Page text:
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Naming the elephant in the room

This article was written for Teacher Plus magazine December 2022 special issue on Climate Change. The magazine maybe accessed here

Naming the elephant in the room or even parts of it

Climate change teaching in practice

Climate change response is deliberately defined as a phenomenon of global magnitude in which the small individual acts don’t really add up to anything significant. Similarly, teaching climate change and sensitizing the next generation is made into a theoretical lesson that cannot hold their attention for long. In this article I will try to provide practical exercises that I have tried with various groups – students, rural women, farmers, government officials, etc., over a period of time to create climate change awareness and action. I am sharing this especially for teachers who are concerned and are trying their best to make their students aware and bring some response as part of their daily practice.

Fear is the worst way of sensitizing people to climate change. As the consequences of climate change across the world, there is daily news from permafrost melting, biodiversity losses, amazon forest fire, lack of immunity, plastic in the blood stream, and much more. Often, the need to create awareness is bringing into focus all these issues and making the audience relate to the same. Most people today have access to this information, but, the magnitude of the challenge, the immediacy of the need for action and the need for everyone to participate are the key missing elements. 

The magnitude of the challenge can be brought to focus through time series presentations. I have taken a 24 hour news cycle of climate change impact from diverse parts of the world  and presented as a series of slides with a ticking clock across the slides to inform everyone that this is just one day and that such news is reported every day from across the world. Similarly, providing data on the number of species that have disappeared since 24 hours, or the amount of land that has been submerged under the sea, or the number of glaciers that have melted, or the area of forest that has been cleared, often gives people the immediacy of the need for action. Such data is available online and can be quickly compiled within a short duration for teachers. 

The challenge arises when we are asking people to act on climate change. What can anyone do to mitigate climate change? It seems like a daunting task and often looks like much of the work has to happen from the government and larger agencies rather than the individual. This is even more so in the case of students. Despite the global media profiling Greta Thunberg, we don’t see such consistent student awareness movement in India, leave alone protest. A statement such as ‘’How Dare You?’’ directed at global leaders which got her profiled globally, if uttered by any student in India against any national or regional leader would have resulted in the student being disbarred from school and  perhaps ostracized from immediate social circles. This is a reflection on us as a society, which is far less tolerant of criticism, particularly when it comes from people younger than us. This is something we need to reflect upon, though not the focus of this article.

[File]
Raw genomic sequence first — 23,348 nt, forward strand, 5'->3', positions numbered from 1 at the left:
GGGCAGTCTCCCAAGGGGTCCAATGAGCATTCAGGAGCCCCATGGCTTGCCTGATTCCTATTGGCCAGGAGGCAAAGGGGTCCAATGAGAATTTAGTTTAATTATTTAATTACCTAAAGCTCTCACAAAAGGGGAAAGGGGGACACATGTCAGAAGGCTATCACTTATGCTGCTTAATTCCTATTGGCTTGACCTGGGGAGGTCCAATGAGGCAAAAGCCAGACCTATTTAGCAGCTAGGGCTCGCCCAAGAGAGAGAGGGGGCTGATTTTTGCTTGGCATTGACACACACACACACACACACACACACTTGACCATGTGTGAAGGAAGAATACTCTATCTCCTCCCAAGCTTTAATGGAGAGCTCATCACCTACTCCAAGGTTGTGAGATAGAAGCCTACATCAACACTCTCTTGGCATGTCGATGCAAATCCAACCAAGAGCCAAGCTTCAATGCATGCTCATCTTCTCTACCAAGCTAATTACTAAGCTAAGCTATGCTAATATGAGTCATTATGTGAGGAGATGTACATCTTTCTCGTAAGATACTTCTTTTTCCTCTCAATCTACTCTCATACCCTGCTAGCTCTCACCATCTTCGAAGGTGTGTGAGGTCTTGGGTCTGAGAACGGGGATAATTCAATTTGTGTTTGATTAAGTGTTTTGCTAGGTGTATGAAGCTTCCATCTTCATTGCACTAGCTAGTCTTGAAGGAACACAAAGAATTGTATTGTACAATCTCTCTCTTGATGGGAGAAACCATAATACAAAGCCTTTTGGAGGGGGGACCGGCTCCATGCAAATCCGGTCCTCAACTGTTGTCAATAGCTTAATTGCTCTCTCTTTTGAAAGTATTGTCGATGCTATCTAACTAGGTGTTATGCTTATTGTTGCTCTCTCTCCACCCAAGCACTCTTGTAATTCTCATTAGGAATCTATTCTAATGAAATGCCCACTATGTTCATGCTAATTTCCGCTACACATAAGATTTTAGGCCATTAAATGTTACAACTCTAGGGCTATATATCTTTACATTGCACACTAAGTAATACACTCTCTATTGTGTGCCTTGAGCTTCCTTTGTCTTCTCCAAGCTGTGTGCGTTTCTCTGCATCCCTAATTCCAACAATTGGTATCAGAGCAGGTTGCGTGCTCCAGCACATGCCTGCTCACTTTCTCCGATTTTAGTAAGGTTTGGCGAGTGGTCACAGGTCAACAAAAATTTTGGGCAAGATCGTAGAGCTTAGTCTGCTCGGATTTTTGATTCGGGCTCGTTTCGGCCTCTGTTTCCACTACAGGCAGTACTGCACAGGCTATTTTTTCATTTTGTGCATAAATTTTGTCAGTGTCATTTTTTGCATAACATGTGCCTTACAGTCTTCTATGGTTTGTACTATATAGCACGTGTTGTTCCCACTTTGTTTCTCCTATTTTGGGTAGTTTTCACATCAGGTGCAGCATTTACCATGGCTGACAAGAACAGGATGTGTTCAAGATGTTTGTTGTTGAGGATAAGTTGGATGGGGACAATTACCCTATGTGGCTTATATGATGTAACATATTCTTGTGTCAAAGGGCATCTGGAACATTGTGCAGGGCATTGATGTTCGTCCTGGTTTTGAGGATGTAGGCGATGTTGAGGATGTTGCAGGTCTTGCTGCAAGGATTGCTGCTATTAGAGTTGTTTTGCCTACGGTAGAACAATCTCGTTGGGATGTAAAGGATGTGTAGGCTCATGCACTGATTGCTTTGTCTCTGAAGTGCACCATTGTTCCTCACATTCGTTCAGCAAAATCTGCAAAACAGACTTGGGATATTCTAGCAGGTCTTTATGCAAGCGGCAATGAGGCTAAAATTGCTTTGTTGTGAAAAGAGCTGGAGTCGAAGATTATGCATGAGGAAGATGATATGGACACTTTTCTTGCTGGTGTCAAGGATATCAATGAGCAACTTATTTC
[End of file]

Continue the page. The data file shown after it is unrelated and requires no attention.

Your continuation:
So, students are left with only the option of examining their own lifestyles, analyzing and understanding their own circumstances, and perhaps initiating some action locally that can help address some environmental issue locally. In the following section, I have profiled a few of such simple exercises that help them to understand the larger issues better and in the process perhaps become more responsible towards the planet. 

How much did the cake travel? 

It was a black forest cake and we had just finished it off. This is how, one day, my class on Green Economy  started. A batch of fresh graduates had joined the Masters programme and they were celebrating by cutting a cake. One of the students was a baker. She listed all the ingredients that went into the cake and where they are produced and the distance they travelled to arrive at the cake shop from which it was bought. Until then, we had assumed that all the ingredients came directly from the places they were grown in the same form to the cake shop, often this is not the case, sometimes materials are grown, minimally processed and packaged in three different locations (even countries) before they are sent to the place where they are baked together. When we calculated the distance all the ingredients travelled, we realized that they must have travelled not less than 2200 kms to become the cake that was available at less than a 2 kms distance from the college. This led to a discussion on the consumption of food grown locally and how much we are unaware of how far food travels to reach us, particularly in urban centres. None of the students forgot the simplified ‘’food miles’’ calculation we did that day and even now remember it every time they eat a cake.